Victorville city officials, led by Mayor Terry Caldwell and City Manager Jim Cox, were intent upon excluding other political and governmental entities in the region from controlling the facility following its civilian use reconversion. Correctly assessing that Adelanto likewise would be intent on asserting exclusive control of the aerodrome and understanding that the federal government would prioritize dealing and cooperating, during the base decommissioning process, with a regional governmental collective rather than a multitude of individual municipal entities, Caldwell and Cox formulated an approach by which they essentially feigned making a cooperative effort involving San Bernardino County, the City of Hesperia and the Town of Apple Valley under the aegis of the Victor Valley Economic Development Authority, known by its acronym VVEDA. Using VVEDA, Victorville put together a competing proposal for the inheritance of the Air Force Base property and its conversion into a civilian airport and logistics hub.Adelanto, asserting that the Air Force Base was actually more proximate to Adelanto than it was to Victorville and that Adelanto controlled the water supply to the base property, pressed forward with convincing the Department of Defense that it rather than VVEDA should more logically have final control, development rights at and ownership of the base property.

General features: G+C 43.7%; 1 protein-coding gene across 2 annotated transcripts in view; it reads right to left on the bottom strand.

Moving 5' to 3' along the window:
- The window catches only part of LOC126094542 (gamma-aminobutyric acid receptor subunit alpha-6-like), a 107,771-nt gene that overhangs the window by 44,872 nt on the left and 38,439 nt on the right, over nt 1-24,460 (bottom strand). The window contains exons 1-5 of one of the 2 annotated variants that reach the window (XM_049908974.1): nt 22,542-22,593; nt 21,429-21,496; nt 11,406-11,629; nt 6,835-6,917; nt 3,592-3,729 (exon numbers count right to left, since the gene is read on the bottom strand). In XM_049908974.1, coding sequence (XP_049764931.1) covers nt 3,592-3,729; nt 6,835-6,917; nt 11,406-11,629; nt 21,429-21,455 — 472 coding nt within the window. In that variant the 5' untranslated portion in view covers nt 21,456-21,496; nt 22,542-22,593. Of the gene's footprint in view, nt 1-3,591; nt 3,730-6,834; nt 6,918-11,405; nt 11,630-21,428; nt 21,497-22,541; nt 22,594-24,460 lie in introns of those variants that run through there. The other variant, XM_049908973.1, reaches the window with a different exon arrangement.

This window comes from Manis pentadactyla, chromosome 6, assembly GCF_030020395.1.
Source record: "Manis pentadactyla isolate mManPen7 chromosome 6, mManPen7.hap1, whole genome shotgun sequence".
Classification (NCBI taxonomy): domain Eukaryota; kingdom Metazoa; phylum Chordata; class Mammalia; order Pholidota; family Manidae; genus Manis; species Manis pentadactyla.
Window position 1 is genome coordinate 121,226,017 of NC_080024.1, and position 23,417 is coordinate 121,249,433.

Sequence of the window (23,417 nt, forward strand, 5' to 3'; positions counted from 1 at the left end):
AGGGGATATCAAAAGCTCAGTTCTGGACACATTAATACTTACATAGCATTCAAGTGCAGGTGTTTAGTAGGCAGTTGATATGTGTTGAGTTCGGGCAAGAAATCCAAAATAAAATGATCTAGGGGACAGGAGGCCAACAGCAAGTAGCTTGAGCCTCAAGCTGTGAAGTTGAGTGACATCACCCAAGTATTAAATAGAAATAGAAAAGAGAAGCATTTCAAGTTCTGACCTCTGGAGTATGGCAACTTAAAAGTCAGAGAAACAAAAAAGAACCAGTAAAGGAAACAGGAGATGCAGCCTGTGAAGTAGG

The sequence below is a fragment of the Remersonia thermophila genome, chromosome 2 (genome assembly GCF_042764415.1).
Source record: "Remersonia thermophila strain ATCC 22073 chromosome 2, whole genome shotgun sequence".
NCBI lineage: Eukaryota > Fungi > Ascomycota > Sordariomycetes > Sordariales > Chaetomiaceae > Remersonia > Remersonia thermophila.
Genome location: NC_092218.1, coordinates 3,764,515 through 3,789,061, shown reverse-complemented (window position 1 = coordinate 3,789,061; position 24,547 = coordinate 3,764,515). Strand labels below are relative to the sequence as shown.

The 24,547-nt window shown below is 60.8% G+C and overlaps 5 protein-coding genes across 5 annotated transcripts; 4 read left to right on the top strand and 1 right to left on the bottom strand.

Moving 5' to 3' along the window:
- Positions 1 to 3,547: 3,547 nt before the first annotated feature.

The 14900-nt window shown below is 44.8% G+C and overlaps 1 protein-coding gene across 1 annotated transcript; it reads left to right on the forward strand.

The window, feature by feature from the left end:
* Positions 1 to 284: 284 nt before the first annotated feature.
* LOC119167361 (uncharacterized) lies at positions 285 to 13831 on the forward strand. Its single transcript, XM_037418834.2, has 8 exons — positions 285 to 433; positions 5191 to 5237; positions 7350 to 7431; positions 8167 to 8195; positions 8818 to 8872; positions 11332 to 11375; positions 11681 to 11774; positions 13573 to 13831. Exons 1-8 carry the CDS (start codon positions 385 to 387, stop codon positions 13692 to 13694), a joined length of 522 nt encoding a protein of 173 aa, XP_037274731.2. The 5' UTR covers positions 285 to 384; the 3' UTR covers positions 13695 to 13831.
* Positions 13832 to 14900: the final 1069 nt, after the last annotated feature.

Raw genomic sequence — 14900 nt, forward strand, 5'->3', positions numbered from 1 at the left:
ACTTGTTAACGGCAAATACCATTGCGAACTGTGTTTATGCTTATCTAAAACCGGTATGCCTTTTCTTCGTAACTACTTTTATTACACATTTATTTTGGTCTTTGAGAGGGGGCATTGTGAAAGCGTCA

Caldwell, who was an attorney and well-versed in the methods by which government operates, worked in close cooperation with San Bernardino County, Apple Valley and Hesperia through the joint powers collective of the Victor Valley Economic Development Authority, known by its acronym VVEDA, to convince the federal military base re-use authorities that VVEDA offered the best alternative for reclaiming the base. Adelanto, dominated by then-City Administrator Pat Chamberlaine, spared no expense in carrying out the effort to claim the base property as its own. Utilizing its adjunct municipal authority in a way that was not merely questionable but most likely illegal, the City of Adelanto used its redevelopment agency to issue bonds to provide financing to pay for its legal effort to not only assert its claim of ownership rights to the base but to block the efforts by VVEDA. Then-Adelanto Redevelopment Attorney Robert Zaiden Corrado was more than willing to collect what in the final analysis totaled more than $7 million in legal fees to file motion upon motion upon motion with the court system, none of which had any effect other than delaying the ineveitable.